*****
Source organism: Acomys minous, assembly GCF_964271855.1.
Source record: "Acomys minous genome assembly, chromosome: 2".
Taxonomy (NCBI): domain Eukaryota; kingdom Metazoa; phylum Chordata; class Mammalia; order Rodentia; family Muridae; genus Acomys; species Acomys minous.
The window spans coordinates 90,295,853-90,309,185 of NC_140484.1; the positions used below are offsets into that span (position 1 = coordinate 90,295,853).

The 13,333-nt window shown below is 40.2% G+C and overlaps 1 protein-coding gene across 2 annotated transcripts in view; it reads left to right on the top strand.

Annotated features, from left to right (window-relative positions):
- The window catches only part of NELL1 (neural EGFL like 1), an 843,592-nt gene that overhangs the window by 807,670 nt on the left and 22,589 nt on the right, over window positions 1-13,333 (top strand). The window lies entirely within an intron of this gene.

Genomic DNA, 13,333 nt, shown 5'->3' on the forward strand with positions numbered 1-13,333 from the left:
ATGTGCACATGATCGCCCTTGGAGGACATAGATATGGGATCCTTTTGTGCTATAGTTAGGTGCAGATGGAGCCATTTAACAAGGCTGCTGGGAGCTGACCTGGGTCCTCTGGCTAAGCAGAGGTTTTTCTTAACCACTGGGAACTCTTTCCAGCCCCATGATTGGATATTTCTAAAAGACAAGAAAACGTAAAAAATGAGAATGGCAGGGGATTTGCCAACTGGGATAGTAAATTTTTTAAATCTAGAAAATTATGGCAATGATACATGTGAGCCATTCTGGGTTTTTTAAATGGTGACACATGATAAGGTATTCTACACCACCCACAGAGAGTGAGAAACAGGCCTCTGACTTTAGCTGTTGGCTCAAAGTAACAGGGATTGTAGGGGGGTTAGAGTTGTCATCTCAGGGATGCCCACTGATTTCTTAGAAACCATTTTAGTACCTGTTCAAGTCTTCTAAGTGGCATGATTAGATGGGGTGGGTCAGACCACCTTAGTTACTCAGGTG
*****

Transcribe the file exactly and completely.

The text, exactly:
Source organism: Acomys minous, assembly GCF_964271855.1.
Source record: "Acomys minous genome assembly, chromosome: 2".
Taxonomy (NCBI): domain Eukaryota; kingdom Metazoa; phylum Chordata; class Mammalia; order Rodentia; family Muridae; genus Acomys; species Acomys minous.
The window spans coordinates 90,295,853-90,309,185 of NC_140484.1; the positions used below are offsets into that span (position 1 = coordinate 90,295,853).

The 13,333-nt window shown below is 40.2% G+C and overlaps 1 protein-coding gene across 2 annotated transcripts in view; it reads left to right on the top strand.

Annotated features, from left to right (window-relative positions):
- The window catches only part of NELL1 (neural EGFL like 1), an 843,592-nt gene that overhangs the window by 807,670 nt on the left and 22,589 nt on the right, over window positions 1-13,333 (top strand). The window lies entirely within an intron of this gene.

Genomic DNA, 13,333 nt, shown 5'->3' on the forward strand with positions numbered 1-13,333 from the left:
ATGTGCACATGATCGCCCTTGGAGGACATAGATATGGGATCCTTTTGTGCTATAGTTAGGTGCAGATGGAGCCATTTAACAAGGCTGCTGGGAGCTGACCTGGGTCCTCTGGCTAAGCAGAGGTTTTTCTTAACCACTGGGAACTCTTTCCAGCCCCATGATTGGATATTTCTAAAAGACAAGAAAACGTAAAAAATGAGAATGGCAGGGGATTTGCCAACTGGGATAGTAAATTTTTTAAATCTAGAAAATTATGGCAATGATACATGTGAGCCATTCTGGGTTTTTTAAATGGTGACACATGATAAGGTATTCTACACCACCCACAGAGAGTGAGAAACAGGCCTCTGACTTTAGCTGTTGGCTCAAAGTAACAGGGATTGTAGGGGGGTTAGAGTTGTCATCTCAGGGATGCCCACTGATTTCTTAGAAACCATTTTAGTACCTGTTCAAGTCTTCTAAGTGGCATGATTAGATGGGGTGGGTCAGACCACCTTAGTTACTCAGGTG